A new study in JNCI Cancer Spectrum has identified a connection between prolonged time spent sitting while watching TV and increased risk of colorectal cancer for younger Americans.
Young-onset colorectal cancer, diagnosed under age 50, is increasing in the US and globally, sharply contrasting with the dramatic decreases among older people, largely as a result of cancer screening initiatives. Young-onset colorectal cancer has potentially different molecular characteristics compared to those of late-onset, and is typically more aggressive and found at a more advanced stage than those in older patients, resulting in greater years of life lost. Despite these trends, researchers have identified few risk factors specific to young-onset colorectal cancer.
Researchers here studied sedentary TV reviewing time, as well as other sedentary behaviors, in 89,278 American women in the Nurses’ Health Study II. Of the 118 cases of young-onset colorectal cancer diagnosed over two decades of follow up, more than one hour of daily TV viewing time was associated with a 12% increase in risk compared to those who watched less. The results were even more striking for those watching more than two hours/day with a nearly 70% increase in risk. This association was independent of BMI and exercise and was consistently observed among women without a family history of colorectal cancer. The association was also more pronounced for rectal cancer compared to colon cancer.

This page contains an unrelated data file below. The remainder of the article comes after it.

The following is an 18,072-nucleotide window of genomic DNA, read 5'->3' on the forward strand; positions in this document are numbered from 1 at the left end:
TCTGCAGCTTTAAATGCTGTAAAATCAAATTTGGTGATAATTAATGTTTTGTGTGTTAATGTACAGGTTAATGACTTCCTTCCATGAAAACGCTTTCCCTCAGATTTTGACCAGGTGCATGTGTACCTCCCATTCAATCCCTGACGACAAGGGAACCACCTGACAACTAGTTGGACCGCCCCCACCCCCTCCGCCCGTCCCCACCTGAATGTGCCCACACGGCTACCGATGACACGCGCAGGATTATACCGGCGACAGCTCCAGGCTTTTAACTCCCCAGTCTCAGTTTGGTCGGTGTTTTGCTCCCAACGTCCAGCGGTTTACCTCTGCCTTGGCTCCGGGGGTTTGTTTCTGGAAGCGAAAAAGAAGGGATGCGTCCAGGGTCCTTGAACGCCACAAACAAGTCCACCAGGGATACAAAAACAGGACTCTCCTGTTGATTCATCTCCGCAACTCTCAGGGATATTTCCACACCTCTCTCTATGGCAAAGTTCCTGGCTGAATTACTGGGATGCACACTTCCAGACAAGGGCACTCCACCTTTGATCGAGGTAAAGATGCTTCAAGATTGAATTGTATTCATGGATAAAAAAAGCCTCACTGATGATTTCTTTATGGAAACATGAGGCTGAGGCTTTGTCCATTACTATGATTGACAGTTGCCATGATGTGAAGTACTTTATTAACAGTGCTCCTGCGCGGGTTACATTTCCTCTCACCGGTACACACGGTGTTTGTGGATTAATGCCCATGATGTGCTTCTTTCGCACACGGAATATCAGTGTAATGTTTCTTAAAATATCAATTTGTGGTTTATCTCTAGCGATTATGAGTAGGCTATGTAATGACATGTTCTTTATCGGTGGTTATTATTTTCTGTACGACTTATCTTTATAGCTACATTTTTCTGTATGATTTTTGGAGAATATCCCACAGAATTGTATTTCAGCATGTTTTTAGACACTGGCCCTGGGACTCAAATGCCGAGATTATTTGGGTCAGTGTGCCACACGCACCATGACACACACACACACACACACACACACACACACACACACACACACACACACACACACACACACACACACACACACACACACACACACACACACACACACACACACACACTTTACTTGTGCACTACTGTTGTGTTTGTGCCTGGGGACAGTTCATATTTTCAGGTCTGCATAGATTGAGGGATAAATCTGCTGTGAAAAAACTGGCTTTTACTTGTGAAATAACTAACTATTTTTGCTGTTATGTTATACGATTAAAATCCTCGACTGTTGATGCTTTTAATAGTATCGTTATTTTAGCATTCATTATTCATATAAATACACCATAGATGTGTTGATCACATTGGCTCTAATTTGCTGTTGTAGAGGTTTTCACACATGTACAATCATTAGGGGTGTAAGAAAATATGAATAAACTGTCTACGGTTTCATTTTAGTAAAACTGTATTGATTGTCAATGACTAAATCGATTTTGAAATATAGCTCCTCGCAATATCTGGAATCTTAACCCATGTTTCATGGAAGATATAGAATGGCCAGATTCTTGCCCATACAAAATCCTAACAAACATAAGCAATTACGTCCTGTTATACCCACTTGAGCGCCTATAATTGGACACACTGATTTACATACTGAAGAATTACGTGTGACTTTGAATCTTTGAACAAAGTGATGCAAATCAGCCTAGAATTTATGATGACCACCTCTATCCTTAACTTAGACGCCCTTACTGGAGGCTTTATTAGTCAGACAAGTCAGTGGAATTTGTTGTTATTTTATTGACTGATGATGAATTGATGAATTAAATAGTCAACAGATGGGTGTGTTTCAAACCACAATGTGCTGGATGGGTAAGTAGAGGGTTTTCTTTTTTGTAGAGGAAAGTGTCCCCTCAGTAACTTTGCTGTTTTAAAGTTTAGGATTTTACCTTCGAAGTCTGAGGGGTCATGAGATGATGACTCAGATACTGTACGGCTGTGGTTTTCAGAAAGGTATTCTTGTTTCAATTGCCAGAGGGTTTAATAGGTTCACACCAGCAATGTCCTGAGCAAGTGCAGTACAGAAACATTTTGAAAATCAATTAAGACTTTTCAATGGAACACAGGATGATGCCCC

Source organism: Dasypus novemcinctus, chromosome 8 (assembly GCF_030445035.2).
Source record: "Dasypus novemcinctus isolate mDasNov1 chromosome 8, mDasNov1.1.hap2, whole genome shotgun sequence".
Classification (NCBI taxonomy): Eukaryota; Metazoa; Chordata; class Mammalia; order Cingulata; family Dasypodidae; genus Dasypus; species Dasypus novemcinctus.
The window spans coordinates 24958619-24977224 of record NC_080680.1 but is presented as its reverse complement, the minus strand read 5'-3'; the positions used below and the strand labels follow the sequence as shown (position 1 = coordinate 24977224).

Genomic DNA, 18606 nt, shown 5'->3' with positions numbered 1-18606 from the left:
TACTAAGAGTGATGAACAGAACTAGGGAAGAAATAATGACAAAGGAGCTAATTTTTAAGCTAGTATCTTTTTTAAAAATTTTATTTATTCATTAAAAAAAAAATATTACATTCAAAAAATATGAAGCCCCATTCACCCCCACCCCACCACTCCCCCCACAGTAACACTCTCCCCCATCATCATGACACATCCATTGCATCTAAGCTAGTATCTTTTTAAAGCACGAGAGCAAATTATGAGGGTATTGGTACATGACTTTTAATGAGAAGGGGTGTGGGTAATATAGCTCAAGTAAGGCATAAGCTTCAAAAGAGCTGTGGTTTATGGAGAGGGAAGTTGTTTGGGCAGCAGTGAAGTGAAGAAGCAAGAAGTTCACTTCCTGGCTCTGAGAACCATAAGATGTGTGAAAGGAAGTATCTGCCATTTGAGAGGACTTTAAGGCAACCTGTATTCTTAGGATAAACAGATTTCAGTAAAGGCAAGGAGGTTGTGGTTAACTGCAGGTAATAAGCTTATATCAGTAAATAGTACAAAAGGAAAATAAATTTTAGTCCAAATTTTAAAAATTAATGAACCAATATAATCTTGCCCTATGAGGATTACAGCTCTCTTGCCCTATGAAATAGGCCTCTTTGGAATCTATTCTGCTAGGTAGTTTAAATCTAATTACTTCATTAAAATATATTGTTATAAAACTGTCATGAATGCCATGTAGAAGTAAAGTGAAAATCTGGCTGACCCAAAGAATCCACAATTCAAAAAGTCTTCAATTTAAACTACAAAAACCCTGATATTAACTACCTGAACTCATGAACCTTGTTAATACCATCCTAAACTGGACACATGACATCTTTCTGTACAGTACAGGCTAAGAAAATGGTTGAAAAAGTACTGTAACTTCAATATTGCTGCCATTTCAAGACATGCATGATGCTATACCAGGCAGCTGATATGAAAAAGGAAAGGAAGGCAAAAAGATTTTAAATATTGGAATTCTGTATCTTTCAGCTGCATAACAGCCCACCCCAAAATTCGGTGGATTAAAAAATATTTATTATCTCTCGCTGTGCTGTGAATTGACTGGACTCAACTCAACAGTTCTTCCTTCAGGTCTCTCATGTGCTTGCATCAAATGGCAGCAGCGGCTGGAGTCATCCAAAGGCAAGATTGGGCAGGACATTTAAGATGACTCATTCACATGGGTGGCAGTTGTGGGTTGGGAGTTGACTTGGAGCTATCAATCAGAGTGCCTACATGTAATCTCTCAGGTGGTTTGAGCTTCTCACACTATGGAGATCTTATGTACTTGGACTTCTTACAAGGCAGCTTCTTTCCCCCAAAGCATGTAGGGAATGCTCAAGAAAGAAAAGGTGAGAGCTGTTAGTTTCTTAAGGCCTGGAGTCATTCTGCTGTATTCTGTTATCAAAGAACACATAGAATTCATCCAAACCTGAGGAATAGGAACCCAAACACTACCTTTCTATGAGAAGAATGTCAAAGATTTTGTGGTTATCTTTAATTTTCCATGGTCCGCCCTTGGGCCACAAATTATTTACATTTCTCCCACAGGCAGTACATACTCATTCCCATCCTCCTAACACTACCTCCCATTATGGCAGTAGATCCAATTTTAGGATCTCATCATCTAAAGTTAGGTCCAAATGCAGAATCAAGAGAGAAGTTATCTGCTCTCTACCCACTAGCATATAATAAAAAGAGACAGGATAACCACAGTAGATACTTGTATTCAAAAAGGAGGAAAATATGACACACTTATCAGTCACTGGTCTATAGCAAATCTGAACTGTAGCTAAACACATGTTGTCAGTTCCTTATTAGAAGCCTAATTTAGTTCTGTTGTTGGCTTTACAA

These findings are among the first to link specific sedentary behavioral patterns with risk of young-onset colorectal cancer. “This study may help identify those at high risk and who might benefit more from early screening,” said Yin Cao, Assistant Professor of Surgery at Washington University School of Medicine, and the study’s co-senior author. “The fact that these results were independent of BMI and physical activity suggests that being sedentary may be an altogether distinct risk factor for young-onset colorectal cancer.”
The paper, “Sedentary Behaviors, TV Viewing Time, and Risk of Young-Onset Colorectal Cancer,” is available (at midnight EST on February 5) at:
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To contact corresponding author Yin Cao, M.P.H., Sc.D., email Jim Goodwin at [email protected].
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This work was supported by the National Institutes of Health (UM1CA176726, R01CA137178, R01CA205406, R35CA197735, K24DK098311 to ATC, T32CA009001 to LHN); the Crohn’s and Colitis Foundation (Senior Investigator Award to ATC, Research Fellowship Award to LHN); National Research Foundation of Korea (NRF-2018R1C1B6008822 & NRF-2018R1A4A1022589 to NK); Massachusetts General Hospital (Stuart and Suzanne Steel
Research Scholars Award to ATC); the Raymond P. Lavietes
Foundation (Young Investigator Award to YC).